Employer decisions regarding work policies seem to reflect employee preferences, as consumers who operate within a fully in-office model demonstrate a preference for the office setting, while those who are remote, hybrid, flexible, or do not have a policy prefer to work remotely.
Policies also seem to reflect perceived productivity levels. For example, those fully in-office report higher levels of productivity in the office versus in a remote setting. Those not in the office full time report relatively similar levels of productivity whether in the office or in a remote location. However, fully remote workers report higher productivity levels in their remote locations than in the office setting.
The pandemic has driven substantially more time spent in and dollars spent on the home, and many consumers expect this to continue over the next ~3 years. We found that:
More time at home is expected to persist: Not surprisingly, consumers reported more time spent in all areas of the home during the pandemic, particularly the living room, followed by the kitchen, home office and backyard/outdoor area(s). Post- pandemic, consumers will continue to spend more time at home — again, primarily in the living room and kitchen, but also outdoors or in the backyard. Time spent in the home office will drop but remain above pre-pandemic levels as consumers return to offices.
Spend on the home was a mix of planned/unplanned and pandemic-related/-unrelated spend: An analysis of why home goods purchases were made during the past two years (during the pandemic) reveal a few insights. First, there were clearly some categories that saw a disproportionate number of “unplanned” purchases. Many but not all unplanned purchases were for pandemic-related reasons; however, the minority of these purchases were true pull forward of future demand versus incremental to category. These categories include home office, backyard recreation and outdoor furniture. Other categories were less affected and were purchased primarily for planned reasons (~80%+), for reasons such as replacement, home turnover or aesthetic remodels.
Long-term, continued investment in the home is expected: A majority (52%) of consumers said they expect to increase spend in at least one of the home goods categories in the future (“over the next 3 years”). This indicates a longer-term investment in the home among consumers. In general, we would expect that more time spent at home in the future would support continued investment in the home even once the pandemic is fully contained.
Most consumers expect their increased investment in the home to continue for the next 3 years
Consumers are investing in the home for several key reasons. We found that core market drivers such as replacement, decor refresh and housing turnover remained the primary purchase motivators. This finding applies to nearly all categories of home goods.
In addition, the majority of consumers (52%) expect to permanently increase their spending on home goods in the next three years. Twenty-six percent expect to permanently increase spending in three or more areas of the home.
For the 2021 holidays, consumer sentiment appears pessimistic, but actual spend levels appear stronger
We asked consumers if they expect to spend more, less or the same during the holidays this year relative to prior years. While roughly half (53%) of consumers expect to spend roughly the same amount of money on holiday gifts in 2021 relative to 2019, a substantial portion of consumers report that they anticipate spending slightly less (15%) and significantly less (17%) this year. The anticipated drop in spend is driven by a few reasons: consumers say they have less money to spend, anticipate seeing fewer friends and family, and/or expect to purchase lower-priced gifts.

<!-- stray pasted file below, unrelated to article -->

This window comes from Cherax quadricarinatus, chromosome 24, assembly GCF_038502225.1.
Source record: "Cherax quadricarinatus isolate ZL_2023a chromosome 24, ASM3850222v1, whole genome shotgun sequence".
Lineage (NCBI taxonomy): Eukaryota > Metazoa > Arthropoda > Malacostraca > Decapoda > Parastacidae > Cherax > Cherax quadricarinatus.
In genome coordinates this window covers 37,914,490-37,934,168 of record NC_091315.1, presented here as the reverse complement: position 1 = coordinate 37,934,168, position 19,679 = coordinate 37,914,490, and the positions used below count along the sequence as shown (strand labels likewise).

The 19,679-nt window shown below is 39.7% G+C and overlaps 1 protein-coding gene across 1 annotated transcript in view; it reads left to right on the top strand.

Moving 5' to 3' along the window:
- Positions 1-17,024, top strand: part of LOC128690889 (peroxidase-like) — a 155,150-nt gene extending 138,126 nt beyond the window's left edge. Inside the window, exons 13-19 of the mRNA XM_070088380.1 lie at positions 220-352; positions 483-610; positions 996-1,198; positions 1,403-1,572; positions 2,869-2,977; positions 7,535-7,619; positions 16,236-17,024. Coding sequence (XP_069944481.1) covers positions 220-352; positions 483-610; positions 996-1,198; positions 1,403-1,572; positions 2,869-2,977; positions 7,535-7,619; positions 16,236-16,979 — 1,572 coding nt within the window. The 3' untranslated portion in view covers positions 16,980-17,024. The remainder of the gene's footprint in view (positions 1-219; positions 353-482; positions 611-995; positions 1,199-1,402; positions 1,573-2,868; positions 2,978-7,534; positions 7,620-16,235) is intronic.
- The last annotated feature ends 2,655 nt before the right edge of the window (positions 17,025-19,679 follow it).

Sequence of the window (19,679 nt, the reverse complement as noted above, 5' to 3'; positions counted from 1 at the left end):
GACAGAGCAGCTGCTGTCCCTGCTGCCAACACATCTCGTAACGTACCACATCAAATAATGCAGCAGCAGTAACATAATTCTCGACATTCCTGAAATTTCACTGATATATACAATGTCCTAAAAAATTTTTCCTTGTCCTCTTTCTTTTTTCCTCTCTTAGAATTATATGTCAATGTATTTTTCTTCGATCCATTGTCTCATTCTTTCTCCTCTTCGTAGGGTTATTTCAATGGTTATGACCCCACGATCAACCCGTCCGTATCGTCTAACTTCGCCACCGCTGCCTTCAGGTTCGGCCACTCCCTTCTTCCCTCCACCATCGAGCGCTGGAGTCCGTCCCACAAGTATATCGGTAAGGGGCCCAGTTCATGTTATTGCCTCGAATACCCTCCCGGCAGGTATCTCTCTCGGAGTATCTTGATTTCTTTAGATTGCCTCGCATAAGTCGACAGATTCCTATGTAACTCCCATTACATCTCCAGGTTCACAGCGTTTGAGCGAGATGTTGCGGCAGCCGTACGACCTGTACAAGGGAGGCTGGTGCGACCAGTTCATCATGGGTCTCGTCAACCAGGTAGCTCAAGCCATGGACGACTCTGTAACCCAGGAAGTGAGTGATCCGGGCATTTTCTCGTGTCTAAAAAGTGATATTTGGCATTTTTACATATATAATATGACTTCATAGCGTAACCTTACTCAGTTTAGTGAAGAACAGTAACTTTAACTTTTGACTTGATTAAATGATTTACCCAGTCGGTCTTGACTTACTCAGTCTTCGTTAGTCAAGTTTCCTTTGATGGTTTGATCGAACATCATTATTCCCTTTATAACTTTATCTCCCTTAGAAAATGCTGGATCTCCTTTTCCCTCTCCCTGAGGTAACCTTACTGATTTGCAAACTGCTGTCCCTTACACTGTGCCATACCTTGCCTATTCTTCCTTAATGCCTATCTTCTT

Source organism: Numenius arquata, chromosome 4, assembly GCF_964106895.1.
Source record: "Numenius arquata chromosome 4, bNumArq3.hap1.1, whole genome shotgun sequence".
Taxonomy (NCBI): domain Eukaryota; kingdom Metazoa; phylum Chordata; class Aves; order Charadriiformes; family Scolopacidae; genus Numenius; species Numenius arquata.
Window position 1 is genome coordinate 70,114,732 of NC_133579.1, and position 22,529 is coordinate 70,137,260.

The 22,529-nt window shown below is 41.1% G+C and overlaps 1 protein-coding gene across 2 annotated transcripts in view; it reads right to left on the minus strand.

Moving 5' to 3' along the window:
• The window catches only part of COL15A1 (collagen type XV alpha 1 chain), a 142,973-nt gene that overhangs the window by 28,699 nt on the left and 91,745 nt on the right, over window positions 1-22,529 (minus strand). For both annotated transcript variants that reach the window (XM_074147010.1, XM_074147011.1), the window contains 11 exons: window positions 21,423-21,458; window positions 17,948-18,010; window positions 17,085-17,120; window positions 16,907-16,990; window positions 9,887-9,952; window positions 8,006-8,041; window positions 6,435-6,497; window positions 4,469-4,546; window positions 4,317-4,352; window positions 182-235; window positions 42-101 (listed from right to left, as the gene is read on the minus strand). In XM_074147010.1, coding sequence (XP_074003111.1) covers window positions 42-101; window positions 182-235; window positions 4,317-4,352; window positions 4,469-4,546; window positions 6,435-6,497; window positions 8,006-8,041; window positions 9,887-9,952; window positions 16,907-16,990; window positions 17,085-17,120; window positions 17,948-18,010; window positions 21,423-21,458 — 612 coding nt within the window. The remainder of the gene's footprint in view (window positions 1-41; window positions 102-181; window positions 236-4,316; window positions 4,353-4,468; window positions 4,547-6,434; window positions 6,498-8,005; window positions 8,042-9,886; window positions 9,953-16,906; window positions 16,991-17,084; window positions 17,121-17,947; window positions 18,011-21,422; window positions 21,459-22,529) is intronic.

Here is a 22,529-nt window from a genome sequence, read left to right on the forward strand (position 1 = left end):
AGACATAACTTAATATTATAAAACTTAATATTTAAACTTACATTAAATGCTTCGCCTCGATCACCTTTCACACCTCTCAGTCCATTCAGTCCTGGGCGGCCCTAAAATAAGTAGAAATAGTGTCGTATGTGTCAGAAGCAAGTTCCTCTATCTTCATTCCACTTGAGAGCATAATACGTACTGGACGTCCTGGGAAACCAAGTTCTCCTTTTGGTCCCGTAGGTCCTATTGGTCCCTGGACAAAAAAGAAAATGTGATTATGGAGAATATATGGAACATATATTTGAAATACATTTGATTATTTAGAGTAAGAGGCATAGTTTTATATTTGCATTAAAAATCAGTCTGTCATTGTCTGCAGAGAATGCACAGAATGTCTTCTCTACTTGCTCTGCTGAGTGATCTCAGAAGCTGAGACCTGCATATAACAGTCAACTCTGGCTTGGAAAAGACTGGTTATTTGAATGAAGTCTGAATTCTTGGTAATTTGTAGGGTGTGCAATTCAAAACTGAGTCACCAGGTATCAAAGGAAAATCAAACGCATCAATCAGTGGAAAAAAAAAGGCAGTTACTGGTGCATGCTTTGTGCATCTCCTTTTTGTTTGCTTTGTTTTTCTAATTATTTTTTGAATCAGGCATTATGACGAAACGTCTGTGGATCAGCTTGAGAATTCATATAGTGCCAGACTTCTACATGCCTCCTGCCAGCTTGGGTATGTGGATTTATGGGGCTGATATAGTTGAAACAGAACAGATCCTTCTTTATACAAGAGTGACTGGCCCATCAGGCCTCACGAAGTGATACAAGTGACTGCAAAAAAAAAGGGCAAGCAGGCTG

However, recent consumer spend data suggests that consumer sentiment may not be the best predictor of holiday sales. The Census Bureau has reported a positive trend in monthly sales with September’s retail sales (excluding motor vehicles/parts) up 14% over September 2020 and up 25% over September 2019. Other secondary sources have also reported a more positive outlook for holiday spend this year. This disconnect between consumer sentiment and actual spend has been observed frequently this year; consumers are pessimistic about the economy, even though it is arguably doing well overall.
Most (86%) consumers are aware of current supply chain disruptions that may impact holiday gift availability. As a result, 70% of consumers say they plan to adjust their purchasing behavior this holiday season. For example, respondents are planning to order gifts earlier than usual, purchase fewer gifts and/or purchase alternatives to gifts they would normally purchase (locally made products, gift cards, etc.).
Online shopping for holiday gifts is expected to increase to 50%-60% of all gift purchases (+10-20 ppt for online purchases relative to 2019).
This is our final edition of The Great Reopening and Priority Reset Series for the year 2021. For previous editions in the series and additional COVID-19 insights, please see our COVID-19 Insights Center.
We understand that many of our clients are facing continued uncertainty in their business outlook as the ebb and flow of COVID-19 continues. Some of these changes are likely to endure well beyond when the current pandemic has passed. While many changes will create challenges, new opportunities will also emerge. We will continue to share our ideas and insights through our website and other media over the coming months.
We wish good health to you and your loved ones, happy holidays, and a happy new year. We look forward to continuing to support our clients through these changing times.
To continue the discussion, please don’t hesitate to contact us.
Chris D'Angelo, Manager, contributed to this report.